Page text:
Washington: Massachusetts Senator Elizabeth Warren, one of the most prominent faces among Democrats, announced the formation of a committee to weigh a bid for the party's 2020 nomination for president of the United States.
"America's middle class is under attack," she said in a video on Monday declaring her intentions. "How did we get here? Billionaires and big corporations decided they wanted more of the pie. And they enlisted politicians to cut them a fatter slice."
Warren, a 69-year-old Oklahoma native, was a professor at Harvard Law School known for her expertise in bankruptcy law when she was named in 2009 to chair a congressional panel monitoring the massive bailout of Wall Street following the financial crisis, EFE news reported.
Subsequently, she helped create the Consumer Financial Protection Bureau before winning election to the Senate in 2012.
"No matter what our differences, most of us want the same thing. To be able to work hard, play by the same set of rules and take care of the people we love. That's what I'm fighting for and that's why today I'm launching an exploratory committee for president," Warren said in the video.
The Massachusetts senator becomes the second Democrat to form an exploratory committee, joining Julian Castro, who served as housing secretary in President Barack Obama's 2008-2016 administration.
Warren took the first step toward a presidential bid two months after an attempt to put to rest a controversy over her claim of Native American heritage appeared to backfire.
Citing "family lore," Warren has long said that her mother's ancestors included members of the Cherokee and Delaware tribes.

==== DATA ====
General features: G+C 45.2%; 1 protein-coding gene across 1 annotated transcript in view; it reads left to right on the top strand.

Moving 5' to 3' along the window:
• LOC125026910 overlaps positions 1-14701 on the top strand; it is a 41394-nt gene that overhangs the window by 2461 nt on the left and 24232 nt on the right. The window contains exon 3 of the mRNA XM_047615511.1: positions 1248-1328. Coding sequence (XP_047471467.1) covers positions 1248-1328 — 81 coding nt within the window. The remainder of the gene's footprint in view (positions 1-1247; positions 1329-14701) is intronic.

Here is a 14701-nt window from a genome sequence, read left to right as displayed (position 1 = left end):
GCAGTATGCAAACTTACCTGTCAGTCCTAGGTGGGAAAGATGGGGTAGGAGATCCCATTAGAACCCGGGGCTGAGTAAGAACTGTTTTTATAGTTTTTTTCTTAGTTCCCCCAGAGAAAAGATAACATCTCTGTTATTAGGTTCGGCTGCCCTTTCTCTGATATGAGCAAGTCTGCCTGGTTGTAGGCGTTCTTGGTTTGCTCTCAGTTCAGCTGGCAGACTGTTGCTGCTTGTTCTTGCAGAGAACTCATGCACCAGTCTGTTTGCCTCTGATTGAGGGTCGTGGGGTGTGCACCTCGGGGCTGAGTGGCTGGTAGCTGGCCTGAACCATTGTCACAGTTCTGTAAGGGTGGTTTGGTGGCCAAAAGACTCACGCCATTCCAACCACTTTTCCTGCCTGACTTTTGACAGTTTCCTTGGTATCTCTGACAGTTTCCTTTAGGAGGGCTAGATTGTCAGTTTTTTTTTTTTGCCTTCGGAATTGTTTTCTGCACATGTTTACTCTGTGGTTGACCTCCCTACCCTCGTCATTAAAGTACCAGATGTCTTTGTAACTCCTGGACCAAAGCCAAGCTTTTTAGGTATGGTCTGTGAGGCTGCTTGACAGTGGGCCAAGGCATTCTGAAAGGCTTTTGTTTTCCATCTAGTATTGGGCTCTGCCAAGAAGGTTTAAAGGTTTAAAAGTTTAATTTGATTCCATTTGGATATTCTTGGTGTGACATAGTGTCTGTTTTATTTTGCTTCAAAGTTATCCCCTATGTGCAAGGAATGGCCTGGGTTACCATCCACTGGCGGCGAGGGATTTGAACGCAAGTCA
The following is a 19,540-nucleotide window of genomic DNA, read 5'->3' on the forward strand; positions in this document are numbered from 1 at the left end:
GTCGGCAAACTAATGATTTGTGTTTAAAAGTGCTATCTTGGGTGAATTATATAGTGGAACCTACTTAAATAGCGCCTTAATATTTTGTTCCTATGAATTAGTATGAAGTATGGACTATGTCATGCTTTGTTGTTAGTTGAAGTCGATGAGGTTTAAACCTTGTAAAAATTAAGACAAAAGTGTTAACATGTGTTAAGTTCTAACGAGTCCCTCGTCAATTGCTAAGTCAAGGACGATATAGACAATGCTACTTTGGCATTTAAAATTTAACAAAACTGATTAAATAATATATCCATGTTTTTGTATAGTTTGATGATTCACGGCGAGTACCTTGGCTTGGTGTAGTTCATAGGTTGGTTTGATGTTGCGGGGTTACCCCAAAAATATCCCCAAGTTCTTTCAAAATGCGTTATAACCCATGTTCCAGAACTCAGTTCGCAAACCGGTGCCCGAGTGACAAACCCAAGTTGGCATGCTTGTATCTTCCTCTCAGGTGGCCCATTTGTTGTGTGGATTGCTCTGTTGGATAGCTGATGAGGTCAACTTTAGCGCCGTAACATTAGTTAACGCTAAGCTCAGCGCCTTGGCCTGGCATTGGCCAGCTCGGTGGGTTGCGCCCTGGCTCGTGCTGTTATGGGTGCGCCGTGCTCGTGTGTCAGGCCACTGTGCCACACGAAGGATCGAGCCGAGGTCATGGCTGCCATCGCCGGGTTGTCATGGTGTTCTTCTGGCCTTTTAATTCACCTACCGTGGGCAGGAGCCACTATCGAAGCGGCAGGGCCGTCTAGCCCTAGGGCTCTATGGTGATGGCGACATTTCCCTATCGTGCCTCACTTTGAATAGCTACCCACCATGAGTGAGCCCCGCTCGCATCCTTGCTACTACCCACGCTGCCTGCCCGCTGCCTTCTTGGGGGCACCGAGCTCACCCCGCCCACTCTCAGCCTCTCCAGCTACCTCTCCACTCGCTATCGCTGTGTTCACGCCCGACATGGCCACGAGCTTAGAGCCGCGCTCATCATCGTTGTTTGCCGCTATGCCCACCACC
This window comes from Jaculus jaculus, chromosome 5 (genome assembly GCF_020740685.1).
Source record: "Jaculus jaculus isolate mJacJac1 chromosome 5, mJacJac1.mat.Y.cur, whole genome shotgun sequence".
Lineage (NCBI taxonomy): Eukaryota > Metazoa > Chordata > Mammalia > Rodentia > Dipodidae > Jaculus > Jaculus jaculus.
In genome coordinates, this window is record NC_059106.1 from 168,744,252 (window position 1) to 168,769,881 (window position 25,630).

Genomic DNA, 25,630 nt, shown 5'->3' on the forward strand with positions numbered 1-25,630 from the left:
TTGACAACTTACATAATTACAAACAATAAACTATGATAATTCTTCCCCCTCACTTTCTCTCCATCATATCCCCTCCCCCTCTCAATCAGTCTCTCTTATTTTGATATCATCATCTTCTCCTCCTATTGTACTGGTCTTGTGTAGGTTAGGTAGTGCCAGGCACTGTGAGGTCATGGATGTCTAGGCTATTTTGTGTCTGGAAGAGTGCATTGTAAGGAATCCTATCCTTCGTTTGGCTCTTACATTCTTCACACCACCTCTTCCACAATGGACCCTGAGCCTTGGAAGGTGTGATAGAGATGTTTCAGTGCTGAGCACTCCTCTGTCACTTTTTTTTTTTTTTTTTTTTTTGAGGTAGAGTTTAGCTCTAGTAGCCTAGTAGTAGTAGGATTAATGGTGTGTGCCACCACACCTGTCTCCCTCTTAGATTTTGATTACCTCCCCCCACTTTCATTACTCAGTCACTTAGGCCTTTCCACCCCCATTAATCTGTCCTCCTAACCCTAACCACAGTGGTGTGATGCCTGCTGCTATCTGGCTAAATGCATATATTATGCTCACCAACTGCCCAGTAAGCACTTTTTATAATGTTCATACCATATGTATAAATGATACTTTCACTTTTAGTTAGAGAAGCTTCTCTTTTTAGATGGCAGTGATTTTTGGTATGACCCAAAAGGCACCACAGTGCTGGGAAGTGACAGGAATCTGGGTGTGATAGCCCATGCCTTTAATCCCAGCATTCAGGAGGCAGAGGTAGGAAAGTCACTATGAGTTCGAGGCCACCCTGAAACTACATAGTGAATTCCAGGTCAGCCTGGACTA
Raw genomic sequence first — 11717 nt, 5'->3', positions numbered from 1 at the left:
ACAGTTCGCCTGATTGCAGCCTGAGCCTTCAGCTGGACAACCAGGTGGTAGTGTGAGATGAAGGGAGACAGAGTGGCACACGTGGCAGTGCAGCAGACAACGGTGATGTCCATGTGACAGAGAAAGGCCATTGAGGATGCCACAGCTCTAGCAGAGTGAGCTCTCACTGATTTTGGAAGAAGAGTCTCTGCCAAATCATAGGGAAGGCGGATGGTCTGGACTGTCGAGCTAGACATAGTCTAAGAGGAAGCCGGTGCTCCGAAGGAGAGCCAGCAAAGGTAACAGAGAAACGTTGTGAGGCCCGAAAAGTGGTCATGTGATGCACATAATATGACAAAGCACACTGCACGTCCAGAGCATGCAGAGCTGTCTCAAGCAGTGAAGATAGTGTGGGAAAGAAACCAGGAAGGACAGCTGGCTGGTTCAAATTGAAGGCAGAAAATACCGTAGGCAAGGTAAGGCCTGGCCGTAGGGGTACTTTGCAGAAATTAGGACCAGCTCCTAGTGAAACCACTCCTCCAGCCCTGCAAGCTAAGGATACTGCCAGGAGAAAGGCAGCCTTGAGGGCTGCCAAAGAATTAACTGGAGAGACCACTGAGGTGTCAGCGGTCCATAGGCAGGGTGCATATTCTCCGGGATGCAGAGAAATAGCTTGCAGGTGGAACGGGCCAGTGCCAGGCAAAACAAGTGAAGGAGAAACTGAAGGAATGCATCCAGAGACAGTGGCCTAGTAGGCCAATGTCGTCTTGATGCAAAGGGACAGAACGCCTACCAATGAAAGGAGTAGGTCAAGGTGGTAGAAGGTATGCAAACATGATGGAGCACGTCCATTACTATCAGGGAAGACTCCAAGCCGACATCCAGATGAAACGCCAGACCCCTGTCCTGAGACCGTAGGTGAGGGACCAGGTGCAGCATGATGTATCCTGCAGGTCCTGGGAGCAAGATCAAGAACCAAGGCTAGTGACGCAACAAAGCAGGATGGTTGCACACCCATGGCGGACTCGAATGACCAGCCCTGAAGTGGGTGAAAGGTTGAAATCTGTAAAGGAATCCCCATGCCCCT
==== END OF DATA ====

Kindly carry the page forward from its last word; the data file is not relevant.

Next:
It became an issue during her 2012 senate campaign, when Republicans accused Warren of having identified as Native American to advance her academic career, seizing on the fact that Harvard listed her as a faculty members with Native American ancestry in a national directory of law professors in the 1990s.
Responding to the accusation in 2012, Warren said she had not been award of the listing until then, while Harvard and the other law schools that employed her issued statements insisting that she had been hired strictly on merit.
Donald Trump revived the issue during the 2016 presidential contest, mockingly referring to Warren as "Pocahontas" when she criticized him while campaigning for Democratic presidential nominee Hillary Clinton.
Since becoming president, Trump offered to donate $1 million to charity on Warren's behalf if she could substantiate her claim of Native American heritage. In October, the senator released results of a DNA test.
The testing concluded that "while the vast majority of (Warren's) ancestry is European, the results strongly support the existence of an incomparable Native American ancestor in (her) pedigree, likely in the range of 6-10 generations ago."
But the revelation did not defuse the criticism and the Cherokee Nation rejected reliance on DNA to determine Native American heritage as "inappropriate and wrong."